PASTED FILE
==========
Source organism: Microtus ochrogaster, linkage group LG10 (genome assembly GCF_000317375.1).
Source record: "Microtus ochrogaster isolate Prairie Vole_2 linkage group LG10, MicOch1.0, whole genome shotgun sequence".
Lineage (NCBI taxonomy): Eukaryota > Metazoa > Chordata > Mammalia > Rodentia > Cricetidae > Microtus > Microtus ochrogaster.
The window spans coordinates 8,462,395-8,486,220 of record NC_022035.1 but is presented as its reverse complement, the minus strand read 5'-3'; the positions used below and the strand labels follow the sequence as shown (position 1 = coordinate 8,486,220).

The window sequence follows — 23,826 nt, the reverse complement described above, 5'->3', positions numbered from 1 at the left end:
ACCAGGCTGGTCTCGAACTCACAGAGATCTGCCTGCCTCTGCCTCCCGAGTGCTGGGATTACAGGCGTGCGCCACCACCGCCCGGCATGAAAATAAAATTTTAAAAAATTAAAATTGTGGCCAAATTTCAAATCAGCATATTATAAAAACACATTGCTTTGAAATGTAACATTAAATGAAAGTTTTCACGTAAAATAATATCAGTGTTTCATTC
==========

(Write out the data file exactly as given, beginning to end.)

Source organism: Microtus ochrogaster, linkage group LG10 (genome assembly GCF_000317375.1).
Source record: "Microtus ochrogaster isolate Prairie Vole_2 linkage group LG10, MicOch1.0, whole genome shotgun sequence".
Lineage (NCBI taxonomy): Eukaryota > Metazoa > Chordata > Mammalia > Rodentia > Cricetidae > Microtus > Microtus ochrogaster.
The window spans coordinates 8,462,395-8,486,220 of record NC_022035.1 but is presented as its reverse complement, the minus strand read 5'-3'; the positions used below and the strand labels follow the sequence as shown (position 1 = coordinate 8,486,220).

The window sequence follows — 23,826 nt, the reverse complement described above, 5'->3', positions numbered from 1 at the left end:
ACCAGGCTGGTCTCGAACTCACAGAGATCTGCCTGCCTCTGCCTCCCGAGTGCTGGGATTACAGGCGTGCGCCACCACCGCCCGGCATGAAAATAAAATTTTAAAAAATTAAAATTGTGGCCAAATTTCAAATCAGCATATTATAAAAACACATTGCTTTGAAATGTAACATTAAATGAAAGTTTTCACGTAAAATAATATCAGTGTTTCATTC